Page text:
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Let $G$ be a group. Part two of Sylow's theorem says that all Sylow $p$-groups (for a given $p$) are conjugate. So I assume that means given two Sylow $p$-groups $P$ and $Q$ there exists $g\in G$ such that $gPg^{-1}=Q$. Of course this is a different statement from: for all $g\in G$, $gPg^{-1}$ is a Sylow-$p$ group. Right? I ask because my lecturer keeps using the latter property, which does not seem to me to follow from the former. For example, to prove that if there is only one Sylow p-group (for a given $p$), that that subgroup must be normal, he says for all $g \in G$, $gPg^{-1}=P$, because $P$ is the only one. A bit confusing.

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  • $\begingroup$ It means the same thing $\endgroup$ – Daniel Feb 2 '18 at 21:38
  • $\begingroup$ The second Sylow's theorem asserts that $G$ operates transitively on Sylow $p$-subgroups — in other words, there's only one conjugation class. $\endgroup$ – Bernard Feb 2 '18 at 21:53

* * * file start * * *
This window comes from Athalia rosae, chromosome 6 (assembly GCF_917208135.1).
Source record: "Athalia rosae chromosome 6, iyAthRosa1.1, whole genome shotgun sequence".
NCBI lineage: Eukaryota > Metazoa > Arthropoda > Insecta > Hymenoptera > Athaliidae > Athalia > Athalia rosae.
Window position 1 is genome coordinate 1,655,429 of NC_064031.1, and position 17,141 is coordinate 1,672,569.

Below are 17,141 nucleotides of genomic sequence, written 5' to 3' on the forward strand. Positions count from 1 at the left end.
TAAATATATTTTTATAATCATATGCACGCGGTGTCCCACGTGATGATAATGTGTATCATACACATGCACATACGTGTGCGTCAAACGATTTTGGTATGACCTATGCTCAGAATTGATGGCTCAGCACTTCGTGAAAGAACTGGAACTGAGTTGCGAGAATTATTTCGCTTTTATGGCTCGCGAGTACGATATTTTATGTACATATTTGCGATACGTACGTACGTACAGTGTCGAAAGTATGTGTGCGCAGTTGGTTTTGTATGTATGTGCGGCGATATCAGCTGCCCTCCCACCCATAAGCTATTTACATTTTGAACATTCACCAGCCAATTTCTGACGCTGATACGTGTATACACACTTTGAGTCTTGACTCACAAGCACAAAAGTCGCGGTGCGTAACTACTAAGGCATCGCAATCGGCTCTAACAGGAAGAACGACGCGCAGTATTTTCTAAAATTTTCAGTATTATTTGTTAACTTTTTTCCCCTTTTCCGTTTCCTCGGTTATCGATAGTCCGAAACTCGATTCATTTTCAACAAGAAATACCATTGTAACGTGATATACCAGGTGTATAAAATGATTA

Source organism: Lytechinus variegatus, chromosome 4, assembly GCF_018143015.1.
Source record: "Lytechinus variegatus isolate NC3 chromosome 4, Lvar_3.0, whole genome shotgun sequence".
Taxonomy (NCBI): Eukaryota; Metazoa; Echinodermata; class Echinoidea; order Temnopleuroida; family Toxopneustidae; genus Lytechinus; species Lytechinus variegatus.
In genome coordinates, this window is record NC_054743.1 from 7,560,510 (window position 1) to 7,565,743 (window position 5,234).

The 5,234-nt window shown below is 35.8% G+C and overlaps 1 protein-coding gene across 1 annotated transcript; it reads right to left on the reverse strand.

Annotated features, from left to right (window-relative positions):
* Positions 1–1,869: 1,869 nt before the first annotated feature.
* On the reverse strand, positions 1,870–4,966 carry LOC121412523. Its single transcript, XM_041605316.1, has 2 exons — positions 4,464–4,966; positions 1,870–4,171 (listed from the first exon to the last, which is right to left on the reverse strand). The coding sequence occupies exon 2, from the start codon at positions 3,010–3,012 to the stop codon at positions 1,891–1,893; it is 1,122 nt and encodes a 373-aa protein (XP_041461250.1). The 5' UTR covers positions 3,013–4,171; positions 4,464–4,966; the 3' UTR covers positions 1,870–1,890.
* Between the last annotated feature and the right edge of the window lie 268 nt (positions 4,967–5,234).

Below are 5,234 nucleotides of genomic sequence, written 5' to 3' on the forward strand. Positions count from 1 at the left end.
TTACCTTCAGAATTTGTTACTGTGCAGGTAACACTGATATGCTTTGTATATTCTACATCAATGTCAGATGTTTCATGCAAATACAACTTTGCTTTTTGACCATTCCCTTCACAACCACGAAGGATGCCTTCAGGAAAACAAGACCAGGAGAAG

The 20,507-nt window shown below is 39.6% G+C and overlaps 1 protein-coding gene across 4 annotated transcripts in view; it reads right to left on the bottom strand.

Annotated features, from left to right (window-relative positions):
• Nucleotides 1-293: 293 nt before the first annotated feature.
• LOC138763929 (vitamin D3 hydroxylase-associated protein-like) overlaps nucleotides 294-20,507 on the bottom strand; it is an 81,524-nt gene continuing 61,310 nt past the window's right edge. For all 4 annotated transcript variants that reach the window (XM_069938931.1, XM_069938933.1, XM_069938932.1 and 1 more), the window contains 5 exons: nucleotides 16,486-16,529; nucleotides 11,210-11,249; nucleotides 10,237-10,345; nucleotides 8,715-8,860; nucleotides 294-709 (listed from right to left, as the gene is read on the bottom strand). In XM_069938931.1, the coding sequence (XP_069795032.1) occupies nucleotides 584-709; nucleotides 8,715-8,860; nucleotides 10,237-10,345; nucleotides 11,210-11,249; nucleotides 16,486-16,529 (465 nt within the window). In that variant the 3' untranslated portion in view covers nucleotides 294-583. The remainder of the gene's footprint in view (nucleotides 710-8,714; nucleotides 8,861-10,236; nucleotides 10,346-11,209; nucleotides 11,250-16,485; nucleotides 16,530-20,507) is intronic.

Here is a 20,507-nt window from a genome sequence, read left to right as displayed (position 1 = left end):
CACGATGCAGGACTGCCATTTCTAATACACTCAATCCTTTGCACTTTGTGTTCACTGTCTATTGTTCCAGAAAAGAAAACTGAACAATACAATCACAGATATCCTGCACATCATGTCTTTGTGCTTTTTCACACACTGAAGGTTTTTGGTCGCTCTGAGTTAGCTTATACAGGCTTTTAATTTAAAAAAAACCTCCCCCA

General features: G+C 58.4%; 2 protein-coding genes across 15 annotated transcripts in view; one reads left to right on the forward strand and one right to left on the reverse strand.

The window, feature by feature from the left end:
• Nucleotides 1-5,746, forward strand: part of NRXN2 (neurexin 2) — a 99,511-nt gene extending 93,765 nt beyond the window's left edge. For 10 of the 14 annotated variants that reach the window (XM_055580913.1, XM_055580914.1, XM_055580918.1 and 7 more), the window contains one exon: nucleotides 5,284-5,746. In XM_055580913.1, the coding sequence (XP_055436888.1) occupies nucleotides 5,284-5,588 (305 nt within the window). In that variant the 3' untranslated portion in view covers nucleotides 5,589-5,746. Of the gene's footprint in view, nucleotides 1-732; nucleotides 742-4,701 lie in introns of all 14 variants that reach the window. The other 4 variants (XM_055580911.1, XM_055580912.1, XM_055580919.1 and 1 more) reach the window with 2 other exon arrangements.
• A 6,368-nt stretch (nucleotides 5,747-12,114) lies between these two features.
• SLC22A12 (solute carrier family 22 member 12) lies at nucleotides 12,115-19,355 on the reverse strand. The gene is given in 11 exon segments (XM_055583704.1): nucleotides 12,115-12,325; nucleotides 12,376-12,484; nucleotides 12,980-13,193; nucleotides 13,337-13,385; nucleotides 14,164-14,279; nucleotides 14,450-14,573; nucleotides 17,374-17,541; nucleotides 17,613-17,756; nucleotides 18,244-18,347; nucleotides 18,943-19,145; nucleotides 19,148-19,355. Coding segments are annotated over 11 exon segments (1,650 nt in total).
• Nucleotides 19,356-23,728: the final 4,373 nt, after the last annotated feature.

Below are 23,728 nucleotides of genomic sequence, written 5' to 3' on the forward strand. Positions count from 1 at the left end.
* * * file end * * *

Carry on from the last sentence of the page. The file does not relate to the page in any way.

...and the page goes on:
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If $P$ is a Sylow $p-$subgroup, then so is $gPg^{-1},$ since they have the same cardinality. So if the Sylow $p-$subgroup is unique, we must have $$gPg^{-1}=P$$ for all $g \in G.$ Hence, $P$ is normal.

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    $\begingroup$ oh duh. of course. $\endgroup$ – user85798 Feb 2 '18 at 22:01

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